The Scotiabank Chatbot appears to have live agent handoff, but while reviewing only one instance was found where it offered to “chat with a person”. Additionally, it informs the customers of other live support options after hours.
Scotiabank’s Banking Chatbot Opportunities
- Utilize APIs to have contextual & transactional experiences inside the bot
- Review and update training data & content
- Improve UI to meet accessibility standards
Apart from the personalization in the welcome message, we could not find other areas in the bot that give indications of APIs or other integrations. As mentioned above, the chatbot leverages the app for transactional capabilities however it removes the customer from the experience and relocates them to a page in the app. There’s a big opportunity here to enhance the flows by using customer data to create more contextual and transactional conversations (within the bot) as the customer is already authenticated.
Furthermore, we identified that the chatbot seemed to not recognize common financial terms like “mortgage payment” and “interest rates”. It would be worth reviewing such keywords to understand the utterance volume to see if new intents or use cases need to be implemented. If they’re low volume, updating the dialog to help set expectations that such content isn’t available in the bot or offering alternative options would be a recommended experience.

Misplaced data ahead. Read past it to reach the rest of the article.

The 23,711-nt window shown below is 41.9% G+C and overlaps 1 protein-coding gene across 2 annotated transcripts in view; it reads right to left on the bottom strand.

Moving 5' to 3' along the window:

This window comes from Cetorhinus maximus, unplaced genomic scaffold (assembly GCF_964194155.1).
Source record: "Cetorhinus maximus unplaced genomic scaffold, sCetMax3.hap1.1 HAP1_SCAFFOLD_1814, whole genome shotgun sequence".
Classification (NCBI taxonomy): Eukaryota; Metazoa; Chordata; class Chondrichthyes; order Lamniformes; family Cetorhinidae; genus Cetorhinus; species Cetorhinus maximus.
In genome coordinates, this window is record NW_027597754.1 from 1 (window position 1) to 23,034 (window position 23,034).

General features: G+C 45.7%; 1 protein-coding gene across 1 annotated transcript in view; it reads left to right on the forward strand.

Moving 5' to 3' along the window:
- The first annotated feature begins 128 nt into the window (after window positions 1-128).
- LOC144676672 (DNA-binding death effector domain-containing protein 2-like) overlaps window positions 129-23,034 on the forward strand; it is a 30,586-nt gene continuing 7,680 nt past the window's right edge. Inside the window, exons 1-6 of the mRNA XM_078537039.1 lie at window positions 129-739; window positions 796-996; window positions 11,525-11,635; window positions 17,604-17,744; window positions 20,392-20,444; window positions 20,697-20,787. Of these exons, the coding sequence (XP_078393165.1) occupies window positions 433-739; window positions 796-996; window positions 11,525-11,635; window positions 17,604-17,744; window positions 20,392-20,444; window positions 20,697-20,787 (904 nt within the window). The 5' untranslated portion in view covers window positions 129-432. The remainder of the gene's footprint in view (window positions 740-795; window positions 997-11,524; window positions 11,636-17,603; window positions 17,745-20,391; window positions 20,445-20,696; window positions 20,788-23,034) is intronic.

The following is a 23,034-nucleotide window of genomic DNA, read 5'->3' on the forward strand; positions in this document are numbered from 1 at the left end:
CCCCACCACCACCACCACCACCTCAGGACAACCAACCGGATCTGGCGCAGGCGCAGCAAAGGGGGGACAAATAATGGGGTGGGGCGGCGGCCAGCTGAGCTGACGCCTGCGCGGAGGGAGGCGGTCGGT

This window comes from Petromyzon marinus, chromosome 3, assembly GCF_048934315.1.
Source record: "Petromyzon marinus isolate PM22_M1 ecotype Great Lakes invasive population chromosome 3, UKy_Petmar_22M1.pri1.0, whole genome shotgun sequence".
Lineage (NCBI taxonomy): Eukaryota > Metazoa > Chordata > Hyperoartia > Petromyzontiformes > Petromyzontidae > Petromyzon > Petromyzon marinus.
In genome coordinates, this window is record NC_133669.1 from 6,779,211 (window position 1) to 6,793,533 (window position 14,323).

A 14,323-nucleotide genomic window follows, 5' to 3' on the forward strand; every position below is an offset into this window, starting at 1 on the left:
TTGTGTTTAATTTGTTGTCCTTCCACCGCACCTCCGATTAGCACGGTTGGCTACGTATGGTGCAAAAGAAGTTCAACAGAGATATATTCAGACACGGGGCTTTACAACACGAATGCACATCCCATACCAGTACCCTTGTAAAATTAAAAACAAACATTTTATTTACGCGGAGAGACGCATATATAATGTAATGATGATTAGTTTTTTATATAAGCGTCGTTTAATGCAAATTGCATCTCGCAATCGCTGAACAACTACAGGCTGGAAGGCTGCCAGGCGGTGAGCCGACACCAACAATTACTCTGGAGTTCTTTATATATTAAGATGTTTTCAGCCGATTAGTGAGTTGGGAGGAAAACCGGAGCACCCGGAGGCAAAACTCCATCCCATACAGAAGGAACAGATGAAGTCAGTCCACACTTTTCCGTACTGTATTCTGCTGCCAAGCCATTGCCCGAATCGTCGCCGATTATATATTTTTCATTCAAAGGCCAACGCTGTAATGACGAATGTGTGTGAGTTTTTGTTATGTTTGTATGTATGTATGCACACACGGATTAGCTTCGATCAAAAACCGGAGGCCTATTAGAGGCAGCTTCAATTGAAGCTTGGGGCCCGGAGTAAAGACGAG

In regards to accessibility standards, there’s an opportunity to increase the font size and improve the contrast of the buttons to make them more legible for those with visual impairments.
Our Framework Results: Good use of automation.
Banking Chatbots Evaluation Based on Top Success Metrics Conclusion
After putting these banking chatbots to the test with our Chatbot Analysis Framework, we found that they shared some strengths such as meeting accessibility standards, leveraging the appropriate channel capabilities, and having a consistent bot persona or tone of voice. However, they had differing results for opportunities which included leveraging authentication, adding more transactional use cases, implementing live agent handoff, and providing better prescription. If you’d also like to put your chatbot to the test, run these chatbot evaluation metrics and learn how you can optimize your virtual assistant to demonstrate a strong use of automation, download our Bot Analysis Framework or get in touch with us.
Stay tuned for part 2 where we’ll review another three banking virtual assistant using our Chatbot Analysis Framework with most important chatbot evaluation metrics, share more insight about the top Canadian banking chatbots, and discuss valuable use cases for financial services bots.